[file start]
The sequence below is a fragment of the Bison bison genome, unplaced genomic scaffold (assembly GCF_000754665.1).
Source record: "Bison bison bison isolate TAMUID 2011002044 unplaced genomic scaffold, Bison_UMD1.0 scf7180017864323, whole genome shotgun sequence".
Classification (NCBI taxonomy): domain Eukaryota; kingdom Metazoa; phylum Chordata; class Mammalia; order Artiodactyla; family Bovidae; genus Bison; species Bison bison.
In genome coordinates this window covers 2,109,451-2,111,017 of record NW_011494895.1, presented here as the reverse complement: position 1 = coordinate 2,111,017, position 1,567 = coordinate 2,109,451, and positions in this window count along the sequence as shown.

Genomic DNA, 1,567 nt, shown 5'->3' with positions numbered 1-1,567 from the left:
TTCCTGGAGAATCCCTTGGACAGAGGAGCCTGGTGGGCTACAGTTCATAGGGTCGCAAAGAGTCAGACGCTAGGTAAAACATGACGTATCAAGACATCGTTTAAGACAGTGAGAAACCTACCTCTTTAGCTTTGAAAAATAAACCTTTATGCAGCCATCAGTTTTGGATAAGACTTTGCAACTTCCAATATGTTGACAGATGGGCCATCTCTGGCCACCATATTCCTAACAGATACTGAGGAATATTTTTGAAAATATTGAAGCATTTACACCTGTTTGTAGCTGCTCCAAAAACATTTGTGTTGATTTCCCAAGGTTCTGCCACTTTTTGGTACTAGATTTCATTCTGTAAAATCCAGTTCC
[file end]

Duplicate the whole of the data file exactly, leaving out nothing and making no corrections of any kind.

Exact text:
The sequence below is a fragment of the Bison bison genome, unplaced genomic scaffold (assembly GCF_000754665.1).
Source record: "Bison bison bison isolate TAMUID 2011002044 unplaced genomic scaffold, Bison_UMD1.0 scf7180017864323, whole genome shotgun sequence".
Classification (NCBI taxonomy): domain Eukaryota; kingdom Metazoa; phylum Chordata; class Mammalia; order Artiodactyla; family Bovidae; genus Bison; species Bison bison.
In genome coordinates this window covers 2,109,451-2,111,017 of record NW_011494895.1, presented here as the reverse complement: position 1 = coordinate 2,111,017, position 1,567 = coordinate 2,109,451, and positions in this window count along the sequence as shown.

Genomic DNA, 1,567 nt, shown 5'->3' with positions numbered 1-1,567 from the left:
TTCCTGGAGAATCCCTTGGACAGAGGAGCCTGGTGGGCTACAGTTCATAGGGTCGCAAAGAGTCAGACGCTAGGTAAAACATGACGTATCAAGACATCGTTTAAGACAGTGAGAAACCTACCTCTTTAGCTTTGAAAAATAAACCTTTATGCAGCCATCAGTTTTGGATAAGACTTTGCAACTTCCAATATGTTGACAGATGGGCCATCTCTGGCCACCATATTCCTAACAGATACTGAGGAATATTTTTGAAAATATTGAAGCATTTACACCTGTTTGTAGCTGCTCCAAAAACATTTGTGTTGATTTCCCAAGGTTCTGCCACTTTTTGGTACTAGATTTCATTCTGTAAAATCCAGTTCC